I put her on the bus at the end of the block, went directly home to load the two girls and myself into the van and “follow that bus“.
She bumped along on that green vinyl seat with a new friend. She checked out the first graders right behind her, the second graders behind them and on until the bus was bookended with high schoolers.
She watched out that wide window, past the railroad tracks, past the silos, past the silky yellow fields, to the gigantic butter-coloured school off in the fields. This would be her new half-home.
I would grieve it, or celebrate it, as I thought, by chasing that bus with my camera in ready position. I’d balance it on top of the steering wheel, sticking it out of the side window, photographing those few miles for the record book. This was a momentous day. She would begin her journey of independence, at six.
Just 1, 990 days before, she travelled a different path: the neighbourhood from the hospital to her cradle in our apartment. Just 1, 990 days before she fed because I brought her to me, she bathed because daddy brought her to the foldable tub on the dresser, she slept because I held her. Her days of dependence were beginning to come to a close.
When I’d pulled that minivan into the school parking lot, I slowly crept by the bus to capture her first descent off those three black steps…click click click. “Good job, Hannah“, I yelled. I’m not sure what I thought she’d done. It was me that should have been congratulated. I’d managed to stay on the road with two squirming little cookies buckled in back while I perilously photographed my eldest on her first day of school.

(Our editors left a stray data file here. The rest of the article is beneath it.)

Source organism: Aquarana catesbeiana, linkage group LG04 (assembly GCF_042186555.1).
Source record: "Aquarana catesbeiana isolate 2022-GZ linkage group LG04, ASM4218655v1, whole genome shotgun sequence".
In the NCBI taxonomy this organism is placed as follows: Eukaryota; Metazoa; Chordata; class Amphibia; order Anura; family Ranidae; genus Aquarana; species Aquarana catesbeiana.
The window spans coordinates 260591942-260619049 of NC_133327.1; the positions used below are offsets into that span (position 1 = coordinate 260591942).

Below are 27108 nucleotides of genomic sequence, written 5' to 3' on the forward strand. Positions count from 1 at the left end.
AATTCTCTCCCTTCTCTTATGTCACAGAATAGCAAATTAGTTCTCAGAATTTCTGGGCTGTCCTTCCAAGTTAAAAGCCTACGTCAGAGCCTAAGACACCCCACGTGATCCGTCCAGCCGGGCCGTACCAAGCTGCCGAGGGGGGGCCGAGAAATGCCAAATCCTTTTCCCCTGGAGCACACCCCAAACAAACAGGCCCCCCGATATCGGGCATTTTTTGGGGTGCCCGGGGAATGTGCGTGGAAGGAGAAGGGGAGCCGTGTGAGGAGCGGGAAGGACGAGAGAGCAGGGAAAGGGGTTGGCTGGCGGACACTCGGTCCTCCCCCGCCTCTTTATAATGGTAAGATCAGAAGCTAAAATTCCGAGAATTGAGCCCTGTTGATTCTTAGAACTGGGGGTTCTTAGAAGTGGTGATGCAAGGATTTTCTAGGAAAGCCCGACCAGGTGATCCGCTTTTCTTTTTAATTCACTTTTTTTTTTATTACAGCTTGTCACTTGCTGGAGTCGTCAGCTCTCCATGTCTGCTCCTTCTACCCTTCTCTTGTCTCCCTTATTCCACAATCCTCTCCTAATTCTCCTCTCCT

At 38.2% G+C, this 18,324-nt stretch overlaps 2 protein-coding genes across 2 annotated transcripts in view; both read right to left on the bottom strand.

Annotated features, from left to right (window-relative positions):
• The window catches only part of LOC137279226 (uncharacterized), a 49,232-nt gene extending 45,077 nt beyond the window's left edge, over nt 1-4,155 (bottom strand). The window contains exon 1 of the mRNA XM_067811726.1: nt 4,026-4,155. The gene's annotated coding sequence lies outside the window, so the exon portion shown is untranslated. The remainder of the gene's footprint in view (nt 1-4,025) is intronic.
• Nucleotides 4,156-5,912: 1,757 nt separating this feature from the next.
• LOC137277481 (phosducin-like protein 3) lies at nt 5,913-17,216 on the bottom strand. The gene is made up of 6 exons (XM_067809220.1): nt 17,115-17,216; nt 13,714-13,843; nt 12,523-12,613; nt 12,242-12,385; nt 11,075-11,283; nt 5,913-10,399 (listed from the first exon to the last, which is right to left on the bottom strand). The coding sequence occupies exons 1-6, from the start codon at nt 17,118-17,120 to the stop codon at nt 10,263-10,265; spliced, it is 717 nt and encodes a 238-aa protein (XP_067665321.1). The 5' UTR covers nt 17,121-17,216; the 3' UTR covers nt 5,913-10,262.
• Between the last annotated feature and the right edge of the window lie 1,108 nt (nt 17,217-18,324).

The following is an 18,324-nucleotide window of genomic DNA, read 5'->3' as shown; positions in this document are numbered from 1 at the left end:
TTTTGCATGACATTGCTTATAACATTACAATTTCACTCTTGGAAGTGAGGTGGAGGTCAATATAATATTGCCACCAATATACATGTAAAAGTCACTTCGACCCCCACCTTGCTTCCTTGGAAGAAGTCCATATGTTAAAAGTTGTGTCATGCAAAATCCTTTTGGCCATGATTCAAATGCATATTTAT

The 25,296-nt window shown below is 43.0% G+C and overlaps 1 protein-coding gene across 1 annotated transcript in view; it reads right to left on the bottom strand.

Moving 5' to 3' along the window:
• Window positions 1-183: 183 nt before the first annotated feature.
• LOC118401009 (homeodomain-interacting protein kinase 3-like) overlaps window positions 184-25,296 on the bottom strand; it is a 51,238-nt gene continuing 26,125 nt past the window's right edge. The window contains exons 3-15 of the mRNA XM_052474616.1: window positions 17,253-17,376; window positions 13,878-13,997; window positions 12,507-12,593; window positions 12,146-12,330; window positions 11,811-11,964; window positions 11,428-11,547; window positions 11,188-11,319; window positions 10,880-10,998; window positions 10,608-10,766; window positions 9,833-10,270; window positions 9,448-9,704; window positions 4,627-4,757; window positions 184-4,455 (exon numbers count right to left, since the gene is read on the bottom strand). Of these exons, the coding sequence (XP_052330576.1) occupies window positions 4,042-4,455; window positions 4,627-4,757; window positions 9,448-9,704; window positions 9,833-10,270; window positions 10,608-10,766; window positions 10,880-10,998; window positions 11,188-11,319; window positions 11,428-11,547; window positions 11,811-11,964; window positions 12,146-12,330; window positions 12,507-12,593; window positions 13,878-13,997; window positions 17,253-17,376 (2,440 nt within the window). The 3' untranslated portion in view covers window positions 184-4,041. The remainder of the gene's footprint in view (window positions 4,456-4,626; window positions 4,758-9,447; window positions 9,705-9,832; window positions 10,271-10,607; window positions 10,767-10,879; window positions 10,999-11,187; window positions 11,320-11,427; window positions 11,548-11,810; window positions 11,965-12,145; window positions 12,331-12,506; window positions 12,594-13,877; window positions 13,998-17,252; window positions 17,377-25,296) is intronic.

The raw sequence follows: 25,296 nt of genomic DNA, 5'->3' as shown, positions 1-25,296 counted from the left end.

Fast forward six years: my youngest is getting his hair cut. The stylist asks how I want his hair prepared for his first day of kindergarten. Hmm, kindergarten? But he’s four. The cut-off date is January, she tells me. The parent can decide whether he goes to kindergarten now. It’s your choice.
Hmm. Somehow that slipped me by. What with three older sisters, the fact that I’m not thinking in grades anymore…rather I’m pursuing their education based on interests and trying to decide what I think is important to share with them.
Kindergarten. Days of play centers, introductions to line-ups and bagged lunches, letter sounds and counting manipulatives. Reading stories at the foot of the teacher, quiet times resting on blankies and recess on the swings.
I’ll skip the mile-drive camera in hand this time. I’ll simply photograph him.
Those first 1, 990 days slipped silkily through my fingers like one long night. I’ll try to keep a closer watch on the next 1, 990 days, and keep him by my side.